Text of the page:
The Tossers are one of the best bands you may have never heard of. Take my word for it and grab a copy of The Valley of the Shadow of Death, which was released in 2005 by Victory Records. This Celtic punk rock band from Chicago has punched out quality tunes since the early 90’s yet is not as well known as their Celtic counterparts Flogging Molly and the Dropkick Murphys.
This album is no different, as it starts off with a catchy tune called “Goodmornin’ Da.” This track sets the stage for the energy that pervades the album. But The Tossers also show their diversity in “The Crock of Gold,” which starts off slow and speeds up into yet another catchy, bouncy tune. The catchy melodies continue pretty much all the way up until the final track, “The Valley of the Shadow of Death.” This song is a slow mournful sounding track that finishes off the album rather nicely.
Unlike other popular Celtic punk bands, the Tossers prominently feature the mandolin. Songs like “Preab San Ol” proudly demonstrate frontman Tony Duggins’ mandolin majesty. The CD also prominently features the fiddle, which drives many of the melodies that The Tossers so perfectly integrate into their songs.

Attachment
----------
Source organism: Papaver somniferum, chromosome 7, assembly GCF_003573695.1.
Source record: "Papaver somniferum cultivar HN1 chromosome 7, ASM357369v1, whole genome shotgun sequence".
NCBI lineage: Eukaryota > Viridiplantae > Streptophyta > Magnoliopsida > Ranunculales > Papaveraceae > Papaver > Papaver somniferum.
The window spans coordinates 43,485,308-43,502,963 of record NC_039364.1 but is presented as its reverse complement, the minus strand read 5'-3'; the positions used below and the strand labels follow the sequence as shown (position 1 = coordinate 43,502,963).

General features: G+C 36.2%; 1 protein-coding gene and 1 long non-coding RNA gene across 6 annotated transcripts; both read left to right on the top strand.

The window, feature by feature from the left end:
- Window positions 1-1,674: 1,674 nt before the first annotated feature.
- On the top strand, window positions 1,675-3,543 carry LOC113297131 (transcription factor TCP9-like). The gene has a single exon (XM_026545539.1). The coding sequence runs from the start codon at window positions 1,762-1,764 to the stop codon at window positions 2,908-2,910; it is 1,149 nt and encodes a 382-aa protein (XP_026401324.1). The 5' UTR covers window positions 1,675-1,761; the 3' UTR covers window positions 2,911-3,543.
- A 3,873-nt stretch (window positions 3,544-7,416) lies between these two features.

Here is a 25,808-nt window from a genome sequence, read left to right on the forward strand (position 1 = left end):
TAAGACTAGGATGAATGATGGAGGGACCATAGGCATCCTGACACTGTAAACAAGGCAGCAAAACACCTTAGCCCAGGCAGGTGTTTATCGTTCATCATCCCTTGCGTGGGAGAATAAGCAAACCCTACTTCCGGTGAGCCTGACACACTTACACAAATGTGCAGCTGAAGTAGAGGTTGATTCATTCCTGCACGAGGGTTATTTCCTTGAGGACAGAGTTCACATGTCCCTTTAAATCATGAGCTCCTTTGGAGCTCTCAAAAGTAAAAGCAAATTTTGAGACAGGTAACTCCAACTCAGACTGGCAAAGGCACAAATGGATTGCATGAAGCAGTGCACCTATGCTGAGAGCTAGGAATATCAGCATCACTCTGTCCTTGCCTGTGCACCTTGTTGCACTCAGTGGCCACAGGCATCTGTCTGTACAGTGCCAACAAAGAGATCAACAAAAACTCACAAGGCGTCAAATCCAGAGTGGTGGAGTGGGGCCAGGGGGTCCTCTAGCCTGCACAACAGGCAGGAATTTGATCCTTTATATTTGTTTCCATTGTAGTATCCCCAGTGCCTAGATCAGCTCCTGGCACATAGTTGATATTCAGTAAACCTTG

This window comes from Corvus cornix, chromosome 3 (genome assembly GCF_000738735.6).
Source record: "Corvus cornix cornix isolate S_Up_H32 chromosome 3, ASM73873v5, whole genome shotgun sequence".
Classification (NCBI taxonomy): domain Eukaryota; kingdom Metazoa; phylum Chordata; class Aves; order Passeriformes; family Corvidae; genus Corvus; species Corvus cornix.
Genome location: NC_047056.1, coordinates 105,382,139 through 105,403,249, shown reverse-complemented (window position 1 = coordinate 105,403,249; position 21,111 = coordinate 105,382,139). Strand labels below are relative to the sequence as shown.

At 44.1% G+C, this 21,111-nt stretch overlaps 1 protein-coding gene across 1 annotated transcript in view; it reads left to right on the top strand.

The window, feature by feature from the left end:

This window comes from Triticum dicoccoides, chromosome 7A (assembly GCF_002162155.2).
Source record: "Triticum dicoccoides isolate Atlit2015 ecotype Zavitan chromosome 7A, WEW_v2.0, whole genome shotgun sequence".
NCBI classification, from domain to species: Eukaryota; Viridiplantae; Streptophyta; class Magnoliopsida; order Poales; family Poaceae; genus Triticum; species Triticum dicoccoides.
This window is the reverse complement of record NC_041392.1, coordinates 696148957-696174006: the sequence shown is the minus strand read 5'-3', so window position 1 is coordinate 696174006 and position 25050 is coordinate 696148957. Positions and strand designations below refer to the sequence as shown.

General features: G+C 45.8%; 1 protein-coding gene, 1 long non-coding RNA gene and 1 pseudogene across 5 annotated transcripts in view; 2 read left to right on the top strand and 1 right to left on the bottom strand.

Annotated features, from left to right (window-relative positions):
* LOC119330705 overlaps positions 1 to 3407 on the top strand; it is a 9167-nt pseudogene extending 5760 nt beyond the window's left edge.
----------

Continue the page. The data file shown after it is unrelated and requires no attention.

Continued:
Instrumentally, The Tossers cling strongly to their ancestral roots. Every song on the CD presents that distinctly Irish dynamic. It helps that the band incorporates traditional instruments, such as the mandolin, tin whistle, and accordion. The band also features a banjo. All in all, they are a great collection of musicians. They really know their stuff and it shows. The Tossers are a good blend of traditional Irish and punk rock. They fall somewhere in the middle, which I find to be a pretty good medium. The Valley of the Shadow of Death blends the best of both the Celtic and punk worlds into one electric, melodious sound.
Lyrically, the album speaks to its Irish heritage. “Preab San Ol” is a traditional Irish drinking song. Half the song is in Irish (yes, they have their own language) and the other half is in English. References to The Tossers’ ancestral homeland can be found throughout the album in several songs such as “Goodmornin’ Da,” “The Crock of Gold” and “Out on the Road” among others.
And of course, The Tossers never shy away from the subject of alcohol, as one can tell by the title of the track “No Loot, No Booze, No Fun.” The subject is very much alluded to throughout the CD. They also have a couple songs of rebellion, which they also, not surprisingly, blame at least partially on the alcohol.
I had to order this CD off the Internet because I couldn’t find a copy in any stores. But it was worth the shipping cost to get my hands on this. If you’re interested in Irish music or punk rock, The Tossers are a good place to start. Or if you’re simply looking to expand your Celtic collection, give this album a look. And learn some Irish while you’re at it!